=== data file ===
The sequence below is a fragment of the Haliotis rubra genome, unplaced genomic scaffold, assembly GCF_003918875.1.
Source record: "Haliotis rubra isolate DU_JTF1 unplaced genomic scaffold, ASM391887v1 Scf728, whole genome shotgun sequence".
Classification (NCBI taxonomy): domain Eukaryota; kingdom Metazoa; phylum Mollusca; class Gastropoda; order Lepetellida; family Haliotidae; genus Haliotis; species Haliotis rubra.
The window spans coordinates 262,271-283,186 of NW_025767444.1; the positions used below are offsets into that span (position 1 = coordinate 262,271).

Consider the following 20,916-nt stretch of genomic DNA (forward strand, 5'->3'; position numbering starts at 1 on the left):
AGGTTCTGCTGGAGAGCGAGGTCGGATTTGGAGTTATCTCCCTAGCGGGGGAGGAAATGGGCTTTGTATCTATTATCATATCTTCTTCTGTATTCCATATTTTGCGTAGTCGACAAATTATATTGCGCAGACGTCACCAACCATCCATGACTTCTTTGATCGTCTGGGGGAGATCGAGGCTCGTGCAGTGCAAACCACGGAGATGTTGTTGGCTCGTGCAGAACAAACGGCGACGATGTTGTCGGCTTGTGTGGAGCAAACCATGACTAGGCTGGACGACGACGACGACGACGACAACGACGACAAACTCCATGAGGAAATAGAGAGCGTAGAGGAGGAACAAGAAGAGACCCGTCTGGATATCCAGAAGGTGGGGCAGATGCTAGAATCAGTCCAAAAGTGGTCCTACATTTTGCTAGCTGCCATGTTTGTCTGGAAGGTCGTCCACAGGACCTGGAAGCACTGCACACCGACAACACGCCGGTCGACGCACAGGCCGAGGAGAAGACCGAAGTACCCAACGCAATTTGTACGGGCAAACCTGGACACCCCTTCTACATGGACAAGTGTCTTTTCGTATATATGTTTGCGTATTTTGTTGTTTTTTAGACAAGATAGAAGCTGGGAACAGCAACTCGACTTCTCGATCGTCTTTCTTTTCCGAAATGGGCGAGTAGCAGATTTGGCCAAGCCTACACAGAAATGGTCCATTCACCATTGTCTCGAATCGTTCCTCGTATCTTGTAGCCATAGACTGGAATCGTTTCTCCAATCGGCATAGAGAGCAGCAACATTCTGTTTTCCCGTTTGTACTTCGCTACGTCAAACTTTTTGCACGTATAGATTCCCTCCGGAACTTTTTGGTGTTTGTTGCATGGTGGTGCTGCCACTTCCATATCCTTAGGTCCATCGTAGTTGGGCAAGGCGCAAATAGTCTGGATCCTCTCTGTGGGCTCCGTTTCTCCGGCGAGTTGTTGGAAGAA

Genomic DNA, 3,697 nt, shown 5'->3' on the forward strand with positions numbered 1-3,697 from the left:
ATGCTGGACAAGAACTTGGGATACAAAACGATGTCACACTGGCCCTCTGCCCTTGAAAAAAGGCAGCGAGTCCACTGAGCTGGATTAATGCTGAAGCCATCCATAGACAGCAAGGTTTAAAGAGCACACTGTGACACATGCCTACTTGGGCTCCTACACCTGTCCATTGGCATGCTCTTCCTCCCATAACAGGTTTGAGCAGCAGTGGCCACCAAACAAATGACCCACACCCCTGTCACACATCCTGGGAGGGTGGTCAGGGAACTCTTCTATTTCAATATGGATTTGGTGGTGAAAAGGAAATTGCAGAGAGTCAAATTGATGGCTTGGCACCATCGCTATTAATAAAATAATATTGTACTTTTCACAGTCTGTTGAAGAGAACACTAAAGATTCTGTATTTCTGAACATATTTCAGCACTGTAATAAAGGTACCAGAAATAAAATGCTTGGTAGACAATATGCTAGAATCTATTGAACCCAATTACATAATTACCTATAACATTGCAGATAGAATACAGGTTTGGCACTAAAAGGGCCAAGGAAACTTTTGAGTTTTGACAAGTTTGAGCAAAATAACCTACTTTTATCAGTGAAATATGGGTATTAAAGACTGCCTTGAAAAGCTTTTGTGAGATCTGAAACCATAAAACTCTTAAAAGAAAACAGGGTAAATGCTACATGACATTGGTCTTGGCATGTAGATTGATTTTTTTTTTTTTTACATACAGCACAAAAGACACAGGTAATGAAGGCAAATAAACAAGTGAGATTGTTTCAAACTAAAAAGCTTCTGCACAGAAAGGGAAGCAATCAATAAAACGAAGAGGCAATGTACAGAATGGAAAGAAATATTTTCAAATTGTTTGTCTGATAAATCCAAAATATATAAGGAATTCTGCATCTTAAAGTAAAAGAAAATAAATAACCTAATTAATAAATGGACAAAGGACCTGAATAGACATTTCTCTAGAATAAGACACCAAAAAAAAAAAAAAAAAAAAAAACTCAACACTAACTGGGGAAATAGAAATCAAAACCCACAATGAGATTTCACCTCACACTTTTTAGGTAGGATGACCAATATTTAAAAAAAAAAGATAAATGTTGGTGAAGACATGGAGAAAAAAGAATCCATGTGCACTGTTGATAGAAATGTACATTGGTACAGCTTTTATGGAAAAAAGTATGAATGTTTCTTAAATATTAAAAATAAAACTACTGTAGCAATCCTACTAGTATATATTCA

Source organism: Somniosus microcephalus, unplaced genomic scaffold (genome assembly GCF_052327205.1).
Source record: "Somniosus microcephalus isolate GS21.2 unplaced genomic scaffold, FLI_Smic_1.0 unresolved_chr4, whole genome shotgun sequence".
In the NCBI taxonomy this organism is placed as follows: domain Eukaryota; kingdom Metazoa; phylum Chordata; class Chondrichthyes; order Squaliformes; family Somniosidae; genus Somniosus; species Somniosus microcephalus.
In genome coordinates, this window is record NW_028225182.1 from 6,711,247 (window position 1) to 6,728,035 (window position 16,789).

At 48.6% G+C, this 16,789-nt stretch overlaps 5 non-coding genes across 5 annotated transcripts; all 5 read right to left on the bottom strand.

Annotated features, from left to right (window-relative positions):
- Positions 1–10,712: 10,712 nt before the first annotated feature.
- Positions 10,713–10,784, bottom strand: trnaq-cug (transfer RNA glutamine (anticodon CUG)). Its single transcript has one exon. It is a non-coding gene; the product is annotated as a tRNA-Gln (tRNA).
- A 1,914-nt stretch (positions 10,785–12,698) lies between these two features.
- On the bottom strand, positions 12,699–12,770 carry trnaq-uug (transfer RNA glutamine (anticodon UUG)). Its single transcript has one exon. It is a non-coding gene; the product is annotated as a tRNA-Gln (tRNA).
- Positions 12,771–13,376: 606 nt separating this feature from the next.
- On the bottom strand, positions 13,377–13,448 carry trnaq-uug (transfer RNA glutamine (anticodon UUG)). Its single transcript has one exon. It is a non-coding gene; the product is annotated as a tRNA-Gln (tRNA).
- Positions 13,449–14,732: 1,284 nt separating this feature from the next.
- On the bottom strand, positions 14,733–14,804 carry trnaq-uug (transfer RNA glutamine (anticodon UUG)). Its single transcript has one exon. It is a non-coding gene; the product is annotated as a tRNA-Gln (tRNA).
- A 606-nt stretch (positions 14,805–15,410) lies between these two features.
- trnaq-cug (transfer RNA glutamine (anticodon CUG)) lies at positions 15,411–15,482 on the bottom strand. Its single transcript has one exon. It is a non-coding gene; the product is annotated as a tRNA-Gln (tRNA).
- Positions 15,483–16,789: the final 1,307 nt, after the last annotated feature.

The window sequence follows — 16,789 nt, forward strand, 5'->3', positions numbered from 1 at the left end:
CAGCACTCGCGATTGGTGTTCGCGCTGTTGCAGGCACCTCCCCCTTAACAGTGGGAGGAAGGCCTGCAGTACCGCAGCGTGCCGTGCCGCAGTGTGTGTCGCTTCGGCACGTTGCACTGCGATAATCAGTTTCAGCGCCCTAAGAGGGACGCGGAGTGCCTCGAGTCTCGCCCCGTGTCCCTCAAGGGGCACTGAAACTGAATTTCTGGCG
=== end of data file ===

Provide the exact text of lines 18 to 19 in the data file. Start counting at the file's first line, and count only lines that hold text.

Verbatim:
- On the bottom strand, positions 12,699–12,770 carry trnaq-uug (transfer RNA glutamine (anticodon UUG)). Its single transcript has one exon. It is a non-coding gene; the product is annotated as a tRNA-Gln (tRNA).
- Positions 12,771–13,376: 606 nt separating this feature from the next.